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Lasting impressions

Making your organization a vital presence in the community

From Animal Sheltering magazine September/October 2016

Interviews with local media can raise your organization’s profile and establish its presence in the community.Don’t underestimate the power of local celebrities. Trooper Chuck Allen, spokesman for the Nevada Highway Patrol, had a huge impact for the Nevada Humane Society when he got involved with its work.Sharing relevant photos with “the awww factor” is an easy way to create a positive association with your organization.

No wonder we often feel that we’re experiencing information overload: A 2011 study found that each of us is bombarded by the equivalent of 174 newspapers’ worth of information a day. How do you cut through the noise and rise above the sheer volume of information to reach the supporters you need for your lifesaving work?

The answer lies in making repeated, meaningful “impressions.” Impressions are created when an individual sees or hears about your organization in a way that gains attention and creates awareness. It could be a mention on the radio, a poster, a tweet or Facebook post, a conversation with a friend, a billboard or an adoption event at the mall.

It takes multiple impressions to motivate a response like donating or volunteering. Seven has been considered the magic number of impressions needed for results, but some marketing experts suggest that the number may be even higher now.

How can you create effective impressions that cut through all the distractions? Consider how you became engaged in this cause. If it was an emotional reaction to an animal that first hooked you, then you already know what will best engage others.

Steven Hirano, who managed publications for Best Friends Animal Society for many years, had a strategy for selecting photos that evoked what he called “the awww factor” (as in “Awww, that’s so cute/touching/funny”). In other words, he was selecting images that would create a positive emotional reaction and endear his organization to people.

Getting the word out

Because creating impressions is so valuable to your lifesaving work, it’s critical that you build relationships with local media. While social media is marvelous, it’s not a replacement for print, radio or TV. It’s more challenging to get media coverage in a larger city, but regardless of the size of your community, reporters and talk show hosts need news and guests, so you are cultivating a mutually beneficial relationship.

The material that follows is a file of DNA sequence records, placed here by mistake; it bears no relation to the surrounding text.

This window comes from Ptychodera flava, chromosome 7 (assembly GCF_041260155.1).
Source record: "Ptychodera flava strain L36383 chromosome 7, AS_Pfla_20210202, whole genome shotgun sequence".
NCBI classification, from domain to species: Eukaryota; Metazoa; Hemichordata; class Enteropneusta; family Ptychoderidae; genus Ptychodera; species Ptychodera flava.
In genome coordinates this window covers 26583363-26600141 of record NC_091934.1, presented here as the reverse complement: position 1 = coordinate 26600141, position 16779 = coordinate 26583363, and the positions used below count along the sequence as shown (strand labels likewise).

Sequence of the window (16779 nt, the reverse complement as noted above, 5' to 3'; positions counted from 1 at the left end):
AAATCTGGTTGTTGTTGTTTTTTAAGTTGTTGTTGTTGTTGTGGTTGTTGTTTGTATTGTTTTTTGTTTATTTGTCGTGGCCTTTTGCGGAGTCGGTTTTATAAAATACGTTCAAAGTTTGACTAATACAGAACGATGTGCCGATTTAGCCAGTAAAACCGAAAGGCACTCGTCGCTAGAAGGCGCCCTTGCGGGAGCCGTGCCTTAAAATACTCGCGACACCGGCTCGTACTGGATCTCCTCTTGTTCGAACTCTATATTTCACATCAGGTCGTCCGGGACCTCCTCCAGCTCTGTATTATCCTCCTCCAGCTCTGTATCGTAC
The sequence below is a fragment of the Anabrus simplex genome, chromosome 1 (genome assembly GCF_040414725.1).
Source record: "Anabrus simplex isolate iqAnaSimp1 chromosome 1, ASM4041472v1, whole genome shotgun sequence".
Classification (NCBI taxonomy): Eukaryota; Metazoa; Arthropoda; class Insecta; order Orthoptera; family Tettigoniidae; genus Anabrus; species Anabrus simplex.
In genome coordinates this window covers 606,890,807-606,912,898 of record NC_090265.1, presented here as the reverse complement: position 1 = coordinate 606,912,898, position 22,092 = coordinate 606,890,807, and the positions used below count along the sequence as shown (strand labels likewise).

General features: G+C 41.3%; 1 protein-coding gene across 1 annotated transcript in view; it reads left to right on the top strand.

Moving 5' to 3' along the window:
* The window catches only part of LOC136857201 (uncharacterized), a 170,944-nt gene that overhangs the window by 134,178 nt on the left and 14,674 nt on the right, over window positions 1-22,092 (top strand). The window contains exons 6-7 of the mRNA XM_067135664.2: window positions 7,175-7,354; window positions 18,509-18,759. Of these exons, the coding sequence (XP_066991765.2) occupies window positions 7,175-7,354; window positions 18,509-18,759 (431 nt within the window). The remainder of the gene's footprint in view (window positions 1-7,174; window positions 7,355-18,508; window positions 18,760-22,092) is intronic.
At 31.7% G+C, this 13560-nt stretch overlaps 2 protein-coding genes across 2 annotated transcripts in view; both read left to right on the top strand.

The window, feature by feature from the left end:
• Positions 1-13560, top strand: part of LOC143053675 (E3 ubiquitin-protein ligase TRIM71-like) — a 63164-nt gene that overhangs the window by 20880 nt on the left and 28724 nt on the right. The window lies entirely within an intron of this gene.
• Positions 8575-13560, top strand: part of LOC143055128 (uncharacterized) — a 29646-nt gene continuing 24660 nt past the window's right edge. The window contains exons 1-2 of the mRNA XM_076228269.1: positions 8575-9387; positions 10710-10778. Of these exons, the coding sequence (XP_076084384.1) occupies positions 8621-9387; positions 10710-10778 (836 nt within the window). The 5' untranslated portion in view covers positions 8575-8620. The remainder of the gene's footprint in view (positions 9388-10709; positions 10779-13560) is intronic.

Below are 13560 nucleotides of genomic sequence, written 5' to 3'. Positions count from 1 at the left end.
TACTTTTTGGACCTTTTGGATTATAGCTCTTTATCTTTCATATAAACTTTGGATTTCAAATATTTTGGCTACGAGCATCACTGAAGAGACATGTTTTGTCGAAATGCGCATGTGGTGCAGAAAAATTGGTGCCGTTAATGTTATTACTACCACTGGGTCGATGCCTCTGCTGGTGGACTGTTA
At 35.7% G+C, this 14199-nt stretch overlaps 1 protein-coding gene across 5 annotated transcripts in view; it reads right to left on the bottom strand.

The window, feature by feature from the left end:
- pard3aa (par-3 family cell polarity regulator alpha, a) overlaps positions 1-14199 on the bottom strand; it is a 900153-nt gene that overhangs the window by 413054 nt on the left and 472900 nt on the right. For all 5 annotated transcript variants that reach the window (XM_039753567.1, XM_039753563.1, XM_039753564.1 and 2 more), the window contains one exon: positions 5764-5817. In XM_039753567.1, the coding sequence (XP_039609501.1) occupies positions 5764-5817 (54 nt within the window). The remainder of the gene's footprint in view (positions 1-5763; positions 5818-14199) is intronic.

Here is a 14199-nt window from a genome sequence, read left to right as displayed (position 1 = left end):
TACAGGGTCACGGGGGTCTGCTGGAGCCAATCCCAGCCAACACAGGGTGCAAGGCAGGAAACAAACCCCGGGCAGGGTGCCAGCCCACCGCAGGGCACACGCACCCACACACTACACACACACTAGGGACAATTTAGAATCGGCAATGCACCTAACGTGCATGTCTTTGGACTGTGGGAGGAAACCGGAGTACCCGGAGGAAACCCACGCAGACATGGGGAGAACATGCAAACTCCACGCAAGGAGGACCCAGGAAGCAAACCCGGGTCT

How do you cultivate a relationship with the media? At the most basic level, when a reporter calls, be accessible. After the first interview, give reporters your personal cell phone number and invite them to call anytime.

There’s no way you can buy the kind of coverage a single article can provide, so you can’t afford to miss an opportunity. Reporters are often working on a deadline, and if they can’t reach you, they will move on to someone they can reach. Make yourself available and you’ll likely be called again.

You don’t have to sit back and wait for a call. Online research can help you identify the local reporters who have covered animal issues in the past, and you can email news releases directly along with a personal note. Individually, invite reporters for coffee or a tour of your shelter; share information about your organization and ask what will be most helpful to them.

If you’re launching a new initiative, ask for a meeting with the editorial board of your local paper to tell them about your plan and seek their support. Offer to write a weekly column; although you likely won’t be paid, a column that shares your vision and establishes your expertise is priceless. The letters to the editor page is one of the more frequently read sections of a newspaper, so consider writing letters to express thanks to the community and to comment on news that impacts animals.

How to give a good interview

Master the art of giving a great interview, and reporters will come back to you. Here are some tips.

Before the interview: